In 1912, workmen discovered a box of jewelry hidden under the floorboards of a house in Cheapside. The jewelry has been dated to between 1600-1650, and it was the work of a jeweler who supplied jewelry to wealthy merchants and their wives. This discovery, which included about 230 pieces of jewelry, is known as the Cheapside Hoard. If you're interested in the history of the discovery, I recommend you visit the link.

Many of the pieces are displayed at the Museum of London, which Mick and I visited when we were there in July. Having read about the Cheapside Hoard, I was excited to see these pieces. What struck me more than anything else is that they are so similar to pieces we wear today. Goes to show there's no such thing as an "original" design.

My apologies for the quality of the photos. They were taken of the jewelry in cabinets, and in a dark room, so they hardly show the color and quality of the gems.


The earring above is comprised of iolites, and the dangling gem is an amethyst. Like most of the pieces in the collection, gold is the primary metal used in the designs.


This is an especially striking piece. I'm not 100% sure what the gemstones are, but they look like aquamarines and pearls. They make me want to run out to my jewelry studio and create my own version of these beautiful earrings.


Many of the pieces in the Cheapside Hoard feature enamel over gold. These cross earrings are one of the more exquisite examples.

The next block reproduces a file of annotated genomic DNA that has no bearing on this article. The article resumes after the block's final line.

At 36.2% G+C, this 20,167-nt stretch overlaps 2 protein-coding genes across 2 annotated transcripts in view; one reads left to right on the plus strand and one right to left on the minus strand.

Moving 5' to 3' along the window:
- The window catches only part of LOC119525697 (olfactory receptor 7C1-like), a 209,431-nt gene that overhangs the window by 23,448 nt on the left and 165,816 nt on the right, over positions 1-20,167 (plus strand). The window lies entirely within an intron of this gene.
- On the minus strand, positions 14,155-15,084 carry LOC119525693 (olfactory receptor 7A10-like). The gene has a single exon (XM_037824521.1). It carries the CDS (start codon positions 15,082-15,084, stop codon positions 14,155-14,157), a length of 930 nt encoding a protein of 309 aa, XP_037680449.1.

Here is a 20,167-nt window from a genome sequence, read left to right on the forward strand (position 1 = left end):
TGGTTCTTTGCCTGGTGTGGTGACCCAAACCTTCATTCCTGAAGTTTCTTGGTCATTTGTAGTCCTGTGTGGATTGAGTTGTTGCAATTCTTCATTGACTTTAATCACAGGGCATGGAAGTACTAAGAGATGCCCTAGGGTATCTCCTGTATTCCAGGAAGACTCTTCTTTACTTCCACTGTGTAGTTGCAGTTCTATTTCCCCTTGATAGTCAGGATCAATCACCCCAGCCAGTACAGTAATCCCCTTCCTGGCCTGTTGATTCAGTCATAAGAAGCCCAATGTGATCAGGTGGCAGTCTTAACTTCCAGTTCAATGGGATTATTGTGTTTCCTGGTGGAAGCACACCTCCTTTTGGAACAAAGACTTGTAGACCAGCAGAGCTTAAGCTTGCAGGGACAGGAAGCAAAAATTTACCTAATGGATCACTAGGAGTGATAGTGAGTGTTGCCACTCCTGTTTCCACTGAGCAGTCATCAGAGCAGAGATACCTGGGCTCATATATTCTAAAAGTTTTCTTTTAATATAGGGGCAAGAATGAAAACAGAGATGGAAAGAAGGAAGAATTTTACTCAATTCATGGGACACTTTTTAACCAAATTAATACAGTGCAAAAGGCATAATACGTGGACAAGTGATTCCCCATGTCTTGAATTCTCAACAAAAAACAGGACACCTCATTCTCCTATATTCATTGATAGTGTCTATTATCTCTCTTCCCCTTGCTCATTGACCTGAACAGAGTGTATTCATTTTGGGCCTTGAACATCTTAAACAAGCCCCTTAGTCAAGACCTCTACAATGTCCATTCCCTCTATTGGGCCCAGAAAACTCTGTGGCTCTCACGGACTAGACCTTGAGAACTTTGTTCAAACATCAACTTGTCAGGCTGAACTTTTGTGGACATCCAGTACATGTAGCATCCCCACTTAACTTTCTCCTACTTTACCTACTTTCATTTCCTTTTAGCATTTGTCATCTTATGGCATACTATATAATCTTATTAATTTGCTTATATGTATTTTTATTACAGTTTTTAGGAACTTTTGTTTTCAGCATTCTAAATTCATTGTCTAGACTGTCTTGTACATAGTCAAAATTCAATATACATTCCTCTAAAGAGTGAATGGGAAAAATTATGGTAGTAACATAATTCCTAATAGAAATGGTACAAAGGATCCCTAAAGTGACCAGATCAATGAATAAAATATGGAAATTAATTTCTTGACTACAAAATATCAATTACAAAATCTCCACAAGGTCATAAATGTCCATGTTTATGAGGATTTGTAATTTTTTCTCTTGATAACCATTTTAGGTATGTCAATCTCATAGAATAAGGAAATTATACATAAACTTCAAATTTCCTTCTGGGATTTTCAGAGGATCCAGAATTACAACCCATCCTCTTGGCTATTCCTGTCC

These rings are made with emerald cabochons. Like the earrings above, they make me want to try to recreate them. I have talked about the fact that my main character wears a ring her brother made for her and have even created sketches for it. However, after seeing these rings, I wonder if Isabel Wilde didn't wear one.


This is a simple pin that looks to be turquoise, or perhaps enamel, set in gold.


This ring was one of my favorite pieces because of its simplicity. It's a beautiful sapphire set in gold. Definitely something I could make for myself and similar to pieces I've already made.

More than anything, this collection of jewelry captures my imagination. It is an example of all the types of things my characters may have worn. My dream is to own a piece of jewelry made during this time period, but that will require the selling of an awful lot of books. In the meantime, maybe I'll get in the studio and make my own.

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